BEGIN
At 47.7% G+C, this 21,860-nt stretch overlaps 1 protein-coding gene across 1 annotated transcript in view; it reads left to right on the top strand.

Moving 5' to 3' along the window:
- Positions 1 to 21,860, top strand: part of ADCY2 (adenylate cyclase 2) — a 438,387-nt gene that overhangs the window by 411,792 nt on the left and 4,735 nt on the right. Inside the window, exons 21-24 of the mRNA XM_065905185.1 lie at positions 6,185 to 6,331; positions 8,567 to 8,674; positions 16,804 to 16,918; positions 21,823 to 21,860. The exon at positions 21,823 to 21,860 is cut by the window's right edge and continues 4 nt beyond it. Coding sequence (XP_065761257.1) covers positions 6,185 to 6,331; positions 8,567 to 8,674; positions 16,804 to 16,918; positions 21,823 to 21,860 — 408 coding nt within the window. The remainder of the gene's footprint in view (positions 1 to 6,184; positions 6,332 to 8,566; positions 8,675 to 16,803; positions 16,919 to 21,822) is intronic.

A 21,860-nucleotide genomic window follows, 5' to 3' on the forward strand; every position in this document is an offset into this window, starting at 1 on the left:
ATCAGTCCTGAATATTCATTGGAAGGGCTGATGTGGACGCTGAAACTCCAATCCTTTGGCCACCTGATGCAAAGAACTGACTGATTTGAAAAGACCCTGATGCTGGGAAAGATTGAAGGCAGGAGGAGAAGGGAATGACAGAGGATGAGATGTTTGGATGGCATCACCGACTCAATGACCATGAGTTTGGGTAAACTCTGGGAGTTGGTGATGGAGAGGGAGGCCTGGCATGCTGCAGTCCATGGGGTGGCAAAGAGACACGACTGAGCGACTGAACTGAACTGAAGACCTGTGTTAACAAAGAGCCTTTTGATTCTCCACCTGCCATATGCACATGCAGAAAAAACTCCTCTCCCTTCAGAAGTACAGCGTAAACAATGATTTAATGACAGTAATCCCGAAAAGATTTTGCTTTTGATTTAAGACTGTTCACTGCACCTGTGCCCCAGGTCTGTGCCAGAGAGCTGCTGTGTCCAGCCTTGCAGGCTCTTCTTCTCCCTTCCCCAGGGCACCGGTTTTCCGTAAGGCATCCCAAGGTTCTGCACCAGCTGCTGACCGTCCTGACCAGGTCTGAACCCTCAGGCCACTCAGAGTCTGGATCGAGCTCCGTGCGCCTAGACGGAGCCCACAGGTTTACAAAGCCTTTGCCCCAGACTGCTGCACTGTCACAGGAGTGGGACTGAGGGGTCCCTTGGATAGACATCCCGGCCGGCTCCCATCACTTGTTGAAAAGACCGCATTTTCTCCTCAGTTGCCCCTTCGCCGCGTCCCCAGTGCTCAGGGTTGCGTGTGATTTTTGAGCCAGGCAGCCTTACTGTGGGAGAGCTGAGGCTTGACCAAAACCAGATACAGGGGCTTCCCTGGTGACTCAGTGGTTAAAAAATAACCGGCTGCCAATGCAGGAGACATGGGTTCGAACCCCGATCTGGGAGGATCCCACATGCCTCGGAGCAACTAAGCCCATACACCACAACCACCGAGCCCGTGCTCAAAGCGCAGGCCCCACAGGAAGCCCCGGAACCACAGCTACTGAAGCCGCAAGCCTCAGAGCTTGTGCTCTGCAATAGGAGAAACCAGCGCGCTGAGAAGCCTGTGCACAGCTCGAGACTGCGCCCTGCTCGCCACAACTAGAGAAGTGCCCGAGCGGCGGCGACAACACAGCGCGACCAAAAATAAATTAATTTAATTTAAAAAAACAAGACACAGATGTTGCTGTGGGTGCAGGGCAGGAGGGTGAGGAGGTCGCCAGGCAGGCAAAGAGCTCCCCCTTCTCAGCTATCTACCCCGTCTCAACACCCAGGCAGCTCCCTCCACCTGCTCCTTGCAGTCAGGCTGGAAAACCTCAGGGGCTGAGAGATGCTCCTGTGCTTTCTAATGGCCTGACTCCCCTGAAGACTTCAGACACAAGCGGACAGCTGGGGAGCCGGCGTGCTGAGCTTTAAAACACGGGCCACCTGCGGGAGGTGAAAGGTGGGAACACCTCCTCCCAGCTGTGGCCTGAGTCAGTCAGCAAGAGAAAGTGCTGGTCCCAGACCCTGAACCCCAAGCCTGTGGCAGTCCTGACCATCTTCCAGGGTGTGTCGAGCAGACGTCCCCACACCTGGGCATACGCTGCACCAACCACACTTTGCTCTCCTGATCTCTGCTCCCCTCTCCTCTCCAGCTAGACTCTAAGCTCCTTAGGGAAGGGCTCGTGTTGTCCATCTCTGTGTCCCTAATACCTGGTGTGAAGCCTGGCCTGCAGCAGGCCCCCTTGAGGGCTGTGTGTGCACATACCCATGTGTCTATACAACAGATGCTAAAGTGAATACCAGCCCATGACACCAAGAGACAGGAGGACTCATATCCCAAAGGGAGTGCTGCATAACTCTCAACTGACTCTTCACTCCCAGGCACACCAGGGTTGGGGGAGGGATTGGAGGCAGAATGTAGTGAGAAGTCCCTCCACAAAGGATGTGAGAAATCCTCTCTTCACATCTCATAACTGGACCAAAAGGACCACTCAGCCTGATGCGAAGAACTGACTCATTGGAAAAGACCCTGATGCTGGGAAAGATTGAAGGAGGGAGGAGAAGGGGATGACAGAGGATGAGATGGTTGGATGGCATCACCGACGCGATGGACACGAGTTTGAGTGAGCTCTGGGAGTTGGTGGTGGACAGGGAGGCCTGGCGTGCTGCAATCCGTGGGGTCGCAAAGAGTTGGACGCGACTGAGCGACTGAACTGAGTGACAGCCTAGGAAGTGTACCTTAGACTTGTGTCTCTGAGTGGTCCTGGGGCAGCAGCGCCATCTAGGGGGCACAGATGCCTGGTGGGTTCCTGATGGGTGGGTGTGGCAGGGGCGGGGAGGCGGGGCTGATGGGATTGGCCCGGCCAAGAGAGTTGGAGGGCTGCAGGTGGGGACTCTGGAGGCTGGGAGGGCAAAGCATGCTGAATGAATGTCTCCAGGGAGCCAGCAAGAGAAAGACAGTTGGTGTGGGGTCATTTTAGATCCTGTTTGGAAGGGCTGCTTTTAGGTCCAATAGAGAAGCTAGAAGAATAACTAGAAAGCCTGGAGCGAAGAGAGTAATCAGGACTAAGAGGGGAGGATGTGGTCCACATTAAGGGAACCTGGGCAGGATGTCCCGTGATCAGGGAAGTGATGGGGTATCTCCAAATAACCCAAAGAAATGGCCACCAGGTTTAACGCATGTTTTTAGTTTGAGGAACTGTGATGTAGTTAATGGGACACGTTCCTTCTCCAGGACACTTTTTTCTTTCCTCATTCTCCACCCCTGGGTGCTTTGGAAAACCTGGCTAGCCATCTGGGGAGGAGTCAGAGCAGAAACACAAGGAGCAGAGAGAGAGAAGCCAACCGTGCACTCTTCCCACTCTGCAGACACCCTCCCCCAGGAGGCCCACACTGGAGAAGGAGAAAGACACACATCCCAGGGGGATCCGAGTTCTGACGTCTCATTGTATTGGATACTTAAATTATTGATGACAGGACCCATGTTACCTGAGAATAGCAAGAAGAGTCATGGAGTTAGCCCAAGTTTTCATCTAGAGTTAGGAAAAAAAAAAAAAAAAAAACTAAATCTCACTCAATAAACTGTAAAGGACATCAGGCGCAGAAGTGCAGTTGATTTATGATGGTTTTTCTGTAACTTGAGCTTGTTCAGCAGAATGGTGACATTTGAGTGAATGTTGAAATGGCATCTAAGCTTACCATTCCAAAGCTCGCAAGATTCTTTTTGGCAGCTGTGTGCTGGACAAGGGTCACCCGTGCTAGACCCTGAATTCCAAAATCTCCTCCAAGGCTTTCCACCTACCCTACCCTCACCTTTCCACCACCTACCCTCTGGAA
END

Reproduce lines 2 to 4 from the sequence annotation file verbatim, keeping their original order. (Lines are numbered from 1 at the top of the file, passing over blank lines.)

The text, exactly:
Moving 5' to 3' along the window:
- Positions 1 to 21,860, top strand: part of ADCY2 (adenylate cyclase 2) — a 438,387-nt gene that overhangs the window by 411,792 nt on the left and 4,735 nt on the right. Inside the window, exons 21-24 of the mRNA XM_065905185.1 lie at positions 6,185 to 6,331; positions 8,567 to 8,674; positions 16,804 to 16,918; positions 21,823 to 21,860. The exon at positions 21,823 to 21,860 is cut by the window's right edge and continues 4 nt beyond it. Coding sequence (XP_065761257.1) covers positions 6,185 to 6,331; positions 8,567 to 8,674; positions 16,804 to 16,918; positions 21,823 to 21,860 — 408 coding nt within the window. The remainder of the gene's footprint in view (positions 1 to 6,184; positions 6,332 to 8,566; positions 8,675 to 16,803; positions 16,919 to 21,822) is intronic.

A 21,860-nucleotide genomic window follows, 5' to 3' on the forward strand; every position in this document is an offset into this window, starting at 1 on the left: